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The commissioners, finding Bonner's answers to the articles put to him to be unsatisfactory, received witnesses against him: John Cheke, Henry Markham, John Joseph, John Douglas and Richard Chambers. Bonner submitted a set of questions the witnesses were to answer. 1563, p. 707; 1570, p. 1510; 1576, p. 1280; 1583, p. 1320.

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Bonner appeared before the commissioners for the fourth time on 18 September, at which session new articles were drawn up and new witnesses received: Sir John Mason, Sir Thomas Chaloner, William Cecil, Armygell Wade and William Hunnings. 1563, pp. 704-713; 1570, pp. 1508-13; 1576, pp. 1279-82; 1583, pp. 1317-23.

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On the following day, 19 September, Bonner's registrar appeared to report that Bonner was too ill to attend the session. 1563, p. 713; 1570, p. 1513; 1576, p. 1282; 1583, p. 1323.

Bonner appeared for the fifth time before the commissioners on 20 September. During an interval, he instructed Gilbert Bourne, his chaplain, Robert Warnington, his commissary, and Robert Johnson, his registrar, to tell the mayor and aldermen of London to avoid reformed preachers. Bonner made his first appellation to the king. As a result of his behaviour during the proceedings, he was committed to the Marshalsea. 1563, pp. 713-717; 1570, pp. 1513-16; 1576, pp. 1282-85; 1583, pp. 1324-26.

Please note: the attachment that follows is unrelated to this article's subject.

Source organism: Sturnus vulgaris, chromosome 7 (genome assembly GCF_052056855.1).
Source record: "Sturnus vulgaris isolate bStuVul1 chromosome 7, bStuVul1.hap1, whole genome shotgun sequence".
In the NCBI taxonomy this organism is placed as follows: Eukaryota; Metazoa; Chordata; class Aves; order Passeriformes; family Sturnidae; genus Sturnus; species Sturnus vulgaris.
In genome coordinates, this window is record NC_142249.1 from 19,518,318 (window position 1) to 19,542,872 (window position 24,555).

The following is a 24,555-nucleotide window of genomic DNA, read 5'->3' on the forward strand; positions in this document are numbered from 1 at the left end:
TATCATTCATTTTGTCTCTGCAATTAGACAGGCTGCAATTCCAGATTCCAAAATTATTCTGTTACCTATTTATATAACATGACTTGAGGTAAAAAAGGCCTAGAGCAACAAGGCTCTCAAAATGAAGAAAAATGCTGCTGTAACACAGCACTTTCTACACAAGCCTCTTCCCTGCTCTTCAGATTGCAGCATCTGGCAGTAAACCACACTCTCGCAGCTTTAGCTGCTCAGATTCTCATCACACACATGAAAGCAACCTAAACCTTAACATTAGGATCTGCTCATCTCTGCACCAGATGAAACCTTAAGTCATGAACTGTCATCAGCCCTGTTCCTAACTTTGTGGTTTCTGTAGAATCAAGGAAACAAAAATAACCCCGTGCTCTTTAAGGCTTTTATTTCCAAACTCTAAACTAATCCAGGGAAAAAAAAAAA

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Bonner appeared for the sixth time before the commissioners on 23 September, when he presented a general recusation against all the commissioners and a second appellation to the king. A letter was read from Bonner to the mayor of London, Henry Amcottes, and aldermen. 1563, pp. 717-18; 1570, p. 1516; 1576, p. 1285; 1583, pp. 1326-27.

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Bonner' seventh appearance before the commissioners took place on 1 October. He presented a declaration, an appellation and a supplication to the king. The commissioners pronounced their sentence definitive. 1563, pp. 718-26; 1570, pp. 1516-19; 1576, pp. 1285-88; 1583, pp. 1327-30.

Bonner was imprisoned in the Marshalsea and deprived of his bishopric under Edward VI and Edward Seymour. 1563, p. 685; 1570, p. 1486; 1576, p. 1260; 1583, p. 1296.

Bonner remained in prison until the death of Edward VI. 1563, pp. 717-18; 1570, p. 1518; 1576, p. 1287; 1583, p. 1329.

 
Person and Place Index  *  Close
George Day

(c. 1502 - 1556) [ODNB]

BA Cambridge 1521; MA 1524; 1st Linacre professor of medicine 1525; university public orator 1528

Bishop of Chichester (1543 - 1551, 1553 - 56)

George Day gave an oration at the beginning of the trial of John Lambert before Henry VIII. 1563, p. 534; 1570, p. 1282; 1576, p. 1096; 1583, p. 1122.

Edward Seymour stood against the bishops of Chichester, Norwich, Lincoln, London and others at the consultation at Windsor in the first year of Edward VI's reign. 1570, p. 1551; 1576, p. 1322; 1583, p. 1372.

George Day was a deponent in the case of Stephen Gardiner. 1563, p. 854.

 
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Henry Beaufort

(1375? - 1447) [ODNB]

2nd illegitimate son of John of Gaunt; chancellor of Oxford 1397

Bishop of Lincoln (1399 - 1404); privy councillor 1402; chancellor (1403 - 05, 1413 - 17, 1424 - 26); bishop of Winchester (1404 - 47); cardinal (1417 - 47)